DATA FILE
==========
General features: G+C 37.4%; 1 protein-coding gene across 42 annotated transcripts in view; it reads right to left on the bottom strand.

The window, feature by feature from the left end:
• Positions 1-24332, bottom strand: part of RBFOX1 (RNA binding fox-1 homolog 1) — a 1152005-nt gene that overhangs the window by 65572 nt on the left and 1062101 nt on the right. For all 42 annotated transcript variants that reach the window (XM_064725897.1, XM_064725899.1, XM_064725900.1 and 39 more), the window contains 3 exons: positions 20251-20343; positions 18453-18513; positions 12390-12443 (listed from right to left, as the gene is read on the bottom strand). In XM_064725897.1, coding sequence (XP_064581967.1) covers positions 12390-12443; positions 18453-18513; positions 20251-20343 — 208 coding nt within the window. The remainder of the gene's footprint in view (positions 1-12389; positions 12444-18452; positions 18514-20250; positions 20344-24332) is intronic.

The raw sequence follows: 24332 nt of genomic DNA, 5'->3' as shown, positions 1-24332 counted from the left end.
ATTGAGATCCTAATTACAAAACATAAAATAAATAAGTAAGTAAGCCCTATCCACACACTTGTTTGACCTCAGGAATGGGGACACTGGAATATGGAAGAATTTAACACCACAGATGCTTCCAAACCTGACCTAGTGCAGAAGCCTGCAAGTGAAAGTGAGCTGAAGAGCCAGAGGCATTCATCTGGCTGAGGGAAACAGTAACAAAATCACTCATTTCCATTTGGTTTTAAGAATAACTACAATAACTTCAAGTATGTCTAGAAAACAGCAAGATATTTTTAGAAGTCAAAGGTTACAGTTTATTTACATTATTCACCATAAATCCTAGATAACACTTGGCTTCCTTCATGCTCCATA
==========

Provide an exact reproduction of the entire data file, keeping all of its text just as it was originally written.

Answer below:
General features: G+C 37.4%; 1 protein-coding gene across 42 annotated transcripts in view; it reads right to left on the bottom strand.

The window, feature by feature from the left end:
• Positions 1-24332, bottom strand: part of RBFOX1 (RNA binding fox-1 homolog 1) — a 1152005-nt gene that overhangs the window by 65572 nt on the left and 1062101 nt on the right. For all 42 annotated transcript variants that reach the window (XM_064725897.1, XM_064725899.1, XM_064725900.1 and 39 more), the window contains 3 exons: positions 20251-20343; positions 18453-18513; positions 12390-12443 (listed from right to left, as the gene is read on the bottom strand). In XM_064725897.1, coding sequence (XP_064581967.1) covers positions 12390-12443; positions 18453-18513; positions 20251-20343 — 208 coding nt within the window. The remainder of the gene's footprint in view (positions 1-12389; positions 12444-18452; positions 18514-20250; positions 20344-24332) is intronic.

The raw sequence follows: 24332 nt of genomic DNA, 5'->3' as shown, positions 1-24332 counted from the left end.
ATTGAGATCCTAATTACAAAACATAAAATAAATAAGTAAGTAAGCCCTATCCACACACTTGTTTGACCTCAGGAATGGGGACACTGGAATATGGAAGAATTTAACACCACAGATGCTTCCAAACCTGACCTAGTGCAGAAGCCTGCAAGTGAAAGTGAGCTGAAGAGCCAGAGGCATTCATCTGGCTGAGGGAAACAGTAACAAAATCACTCATTTCCATTTGGTTTTAAGAATAACTACAATAACTTCAAGTATGTCTAGAAAACAGCAAGATATTTTTAGAAGTCAAAGGTTACAGTTTATTTACATTATTCACCATAAATCCTAGATAACACTTGGCTTCCTTCATGCTCCATA